Editor's note: It has been several months since Members voted to accept the revised ASHI Standards of Practice and Code of Ethics. The revisions were several years in the making and become official on October 1.
As the change takes place, JD Grewel, one of ASHI’s unofficial historians and former chair of the Standards of Practice committee, provides perspective on the process – a somewhat unique process for a membership organization.
Our unique change process–something to be proud of
ASHI’s Standards of Practice has changed over the decades. ASHI Members may not realize exactly how unique our change process is compared to other professional groups. ASHI Members have a direct voice in this process. First, they may submit suggested changes. Next, ASHI has a formal process for evaluating the changes that are recommended. Our Policy and Procedures Manuel mandates that a majority of our Members must approve any changes by means of a ballot vote.
Other associations only require a vote of their Board members. Some associations even allow such changes to be made at the whim of an individual. ASHI allows each Member to have the opportunity to participate in changing our Standards. The ASHI membership should be exceptionally proud that we make our changes through a truly democratic process.
The newly adopted Standards of Practice compels everyone who claims to abide by it to also abide by our superior Code of Ethics. More than 75 percent of our Members voted in favor of the new Standards with this provision.
ASHI’s Standards clearly states that we promise the public to look after its interests by citing items we consider as safety concerns.
ASHI’s Standards states we must evaluate systems and components, then report those items that are near the end of their normal service lives, those items that are in need of immediate correction and those items that are not functioning properly. We must also explain our reasoning and recommend a course of action, including future monitoring. When our expertise is insufficient, we must refer our clients to appropriate professionals.
Other groups clearly state they have no intention to meet similar requirements. Their concept of a standard specifically limits the inspected items as being no more than functional on the day their inspector was present.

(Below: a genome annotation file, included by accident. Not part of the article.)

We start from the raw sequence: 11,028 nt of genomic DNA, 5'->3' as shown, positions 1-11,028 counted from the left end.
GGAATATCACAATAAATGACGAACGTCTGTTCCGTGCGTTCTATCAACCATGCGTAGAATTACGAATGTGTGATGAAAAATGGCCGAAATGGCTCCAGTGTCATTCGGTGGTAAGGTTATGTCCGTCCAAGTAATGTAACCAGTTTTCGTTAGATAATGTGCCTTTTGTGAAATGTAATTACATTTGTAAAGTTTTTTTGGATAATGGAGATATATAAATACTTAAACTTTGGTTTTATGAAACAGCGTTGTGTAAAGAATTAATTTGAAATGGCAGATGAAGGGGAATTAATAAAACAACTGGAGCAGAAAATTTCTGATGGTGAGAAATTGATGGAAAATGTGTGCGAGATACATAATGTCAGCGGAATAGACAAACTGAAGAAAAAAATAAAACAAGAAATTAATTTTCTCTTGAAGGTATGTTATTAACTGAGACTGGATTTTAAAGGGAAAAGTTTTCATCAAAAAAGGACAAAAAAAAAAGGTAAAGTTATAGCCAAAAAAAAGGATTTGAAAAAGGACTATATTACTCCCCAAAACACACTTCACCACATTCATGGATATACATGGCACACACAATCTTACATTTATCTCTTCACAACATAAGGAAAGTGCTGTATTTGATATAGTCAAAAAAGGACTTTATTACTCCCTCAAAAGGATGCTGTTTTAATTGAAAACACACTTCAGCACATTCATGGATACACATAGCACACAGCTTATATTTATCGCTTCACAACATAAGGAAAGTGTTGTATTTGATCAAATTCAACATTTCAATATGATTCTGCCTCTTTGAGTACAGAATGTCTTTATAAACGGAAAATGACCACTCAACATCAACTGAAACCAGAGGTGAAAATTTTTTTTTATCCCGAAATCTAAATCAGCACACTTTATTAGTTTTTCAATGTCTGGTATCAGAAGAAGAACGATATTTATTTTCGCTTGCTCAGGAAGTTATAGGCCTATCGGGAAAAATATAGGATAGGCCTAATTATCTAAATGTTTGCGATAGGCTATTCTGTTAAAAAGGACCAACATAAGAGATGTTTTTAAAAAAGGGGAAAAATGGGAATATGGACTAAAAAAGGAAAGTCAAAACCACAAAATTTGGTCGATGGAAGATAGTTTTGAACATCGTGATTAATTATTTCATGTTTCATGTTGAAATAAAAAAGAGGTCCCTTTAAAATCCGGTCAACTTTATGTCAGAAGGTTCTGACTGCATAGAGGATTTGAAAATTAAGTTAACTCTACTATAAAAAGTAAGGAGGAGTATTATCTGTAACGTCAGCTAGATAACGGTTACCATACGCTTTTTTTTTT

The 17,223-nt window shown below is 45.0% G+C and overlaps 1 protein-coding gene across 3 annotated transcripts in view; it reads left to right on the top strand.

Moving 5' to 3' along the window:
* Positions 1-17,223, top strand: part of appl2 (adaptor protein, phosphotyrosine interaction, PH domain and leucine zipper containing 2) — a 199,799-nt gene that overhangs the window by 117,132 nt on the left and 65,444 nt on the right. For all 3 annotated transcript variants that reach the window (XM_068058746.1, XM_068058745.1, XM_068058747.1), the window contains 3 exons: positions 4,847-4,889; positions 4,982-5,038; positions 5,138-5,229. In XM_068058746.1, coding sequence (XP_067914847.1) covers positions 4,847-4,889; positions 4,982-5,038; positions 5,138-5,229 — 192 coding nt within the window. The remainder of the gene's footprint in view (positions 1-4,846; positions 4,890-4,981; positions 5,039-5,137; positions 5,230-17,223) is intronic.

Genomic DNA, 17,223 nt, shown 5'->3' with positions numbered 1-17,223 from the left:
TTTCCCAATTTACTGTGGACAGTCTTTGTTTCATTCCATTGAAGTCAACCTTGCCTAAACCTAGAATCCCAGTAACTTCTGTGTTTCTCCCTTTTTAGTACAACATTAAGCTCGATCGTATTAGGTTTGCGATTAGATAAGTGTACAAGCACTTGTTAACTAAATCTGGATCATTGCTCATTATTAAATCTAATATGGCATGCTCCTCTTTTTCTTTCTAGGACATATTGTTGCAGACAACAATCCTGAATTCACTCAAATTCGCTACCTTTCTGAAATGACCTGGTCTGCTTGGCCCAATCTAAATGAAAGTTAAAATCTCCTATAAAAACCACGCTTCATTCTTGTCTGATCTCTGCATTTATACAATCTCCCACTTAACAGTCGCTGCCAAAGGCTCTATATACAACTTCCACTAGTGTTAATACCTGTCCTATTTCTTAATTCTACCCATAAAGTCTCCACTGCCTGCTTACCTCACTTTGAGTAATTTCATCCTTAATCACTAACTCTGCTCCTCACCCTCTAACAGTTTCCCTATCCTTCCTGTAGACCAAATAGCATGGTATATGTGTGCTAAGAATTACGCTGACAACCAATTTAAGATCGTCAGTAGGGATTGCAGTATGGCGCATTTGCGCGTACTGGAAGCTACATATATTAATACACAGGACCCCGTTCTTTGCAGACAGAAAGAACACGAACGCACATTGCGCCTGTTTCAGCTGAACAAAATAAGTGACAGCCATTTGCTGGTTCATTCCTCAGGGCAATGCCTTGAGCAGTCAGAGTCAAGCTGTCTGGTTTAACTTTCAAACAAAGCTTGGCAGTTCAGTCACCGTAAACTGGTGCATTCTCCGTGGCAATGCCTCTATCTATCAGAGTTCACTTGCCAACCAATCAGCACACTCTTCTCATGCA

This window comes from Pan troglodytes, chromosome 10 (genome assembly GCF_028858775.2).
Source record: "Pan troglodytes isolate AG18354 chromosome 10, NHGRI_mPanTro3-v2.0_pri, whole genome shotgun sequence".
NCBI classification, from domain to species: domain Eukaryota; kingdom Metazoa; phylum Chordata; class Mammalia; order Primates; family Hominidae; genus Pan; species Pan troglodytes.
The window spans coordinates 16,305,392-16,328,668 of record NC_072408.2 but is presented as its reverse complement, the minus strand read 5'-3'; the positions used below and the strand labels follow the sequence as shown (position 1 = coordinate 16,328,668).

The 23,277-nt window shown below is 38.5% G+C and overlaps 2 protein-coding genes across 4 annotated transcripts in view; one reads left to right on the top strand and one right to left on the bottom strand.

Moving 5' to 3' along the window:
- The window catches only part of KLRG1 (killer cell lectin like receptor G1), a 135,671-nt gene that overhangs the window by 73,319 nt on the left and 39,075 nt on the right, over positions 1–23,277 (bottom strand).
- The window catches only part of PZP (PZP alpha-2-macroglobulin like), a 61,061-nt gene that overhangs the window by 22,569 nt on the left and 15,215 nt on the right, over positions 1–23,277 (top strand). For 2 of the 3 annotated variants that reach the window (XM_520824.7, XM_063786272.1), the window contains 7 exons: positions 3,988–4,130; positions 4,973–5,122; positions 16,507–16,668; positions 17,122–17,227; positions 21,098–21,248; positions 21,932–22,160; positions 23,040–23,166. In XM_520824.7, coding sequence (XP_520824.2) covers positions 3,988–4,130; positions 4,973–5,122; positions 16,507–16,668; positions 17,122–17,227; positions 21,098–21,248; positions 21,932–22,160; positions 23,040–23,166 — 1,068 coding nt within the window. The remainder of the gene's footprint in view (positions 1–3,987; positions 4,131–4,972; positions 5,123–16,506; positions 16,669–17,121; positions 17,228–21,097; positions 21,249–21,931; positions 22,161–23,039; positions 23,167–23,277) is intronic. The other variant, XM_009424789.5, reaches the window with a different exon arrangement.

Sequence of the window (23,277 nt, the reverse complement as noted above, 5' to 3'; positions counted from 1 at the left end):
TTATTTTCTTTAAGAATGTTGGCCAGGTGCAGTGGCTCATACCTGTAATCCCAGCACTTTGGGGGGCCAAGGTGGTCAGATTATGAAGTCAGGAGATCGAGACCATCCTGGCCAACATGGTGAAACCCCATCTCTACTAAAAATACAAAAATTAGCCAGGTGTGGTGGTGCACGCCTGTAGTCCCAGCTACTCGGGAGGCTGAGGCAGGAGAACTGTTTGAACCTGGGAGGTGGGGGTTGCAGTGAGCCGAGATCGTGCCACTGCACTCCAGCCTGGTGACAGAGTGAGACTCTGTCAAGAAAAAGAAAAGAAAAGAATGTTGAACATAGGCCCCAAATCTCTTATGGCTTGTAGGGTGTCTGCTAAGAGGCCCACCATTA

Everyone within ASHI should appreciate how advanced we have become with our goals and ideals. Someday, maybe the rest of the profession will realize some civic responsibility.
Standards of Practice and Code of Ethics now one document
In 2004, 66 per cent of ASHI’s Members voted in favor of a new ASHI Code of Ethics. The revisions represented more than ten years of effort by committees and task forces, and ended the 28-year reign of the original code. As momentous as the change was, the membership was able to make a smooth transition because the original and new codes shared the same ethical underpinning.
There should be the same smooth transition by the membership to the new Standards of Practice and Code of Ethics. The primary difference between the previous and new version is that the Standards and the Code are now one. Because the ASHI membership currently abides by both, no real impact should be felt. On the other hand, non-members who claim to conduct inspections according to the ASHI Standards will now have to commit to the Code as well. A change in business practice will be required if the ASHI Standards of Practice are referenced in their published material.
The goal of this change is to either force a significant improvement in the company referencing our Standards or result in removal of the reference in its published material.
Copies of the 2006 Standards of Practice and Code of Ethics are now available from the ASHI Store in two languages: English and Spanish.
The new version in English and Spanish is also posted on the ASHI Web site in PDF format.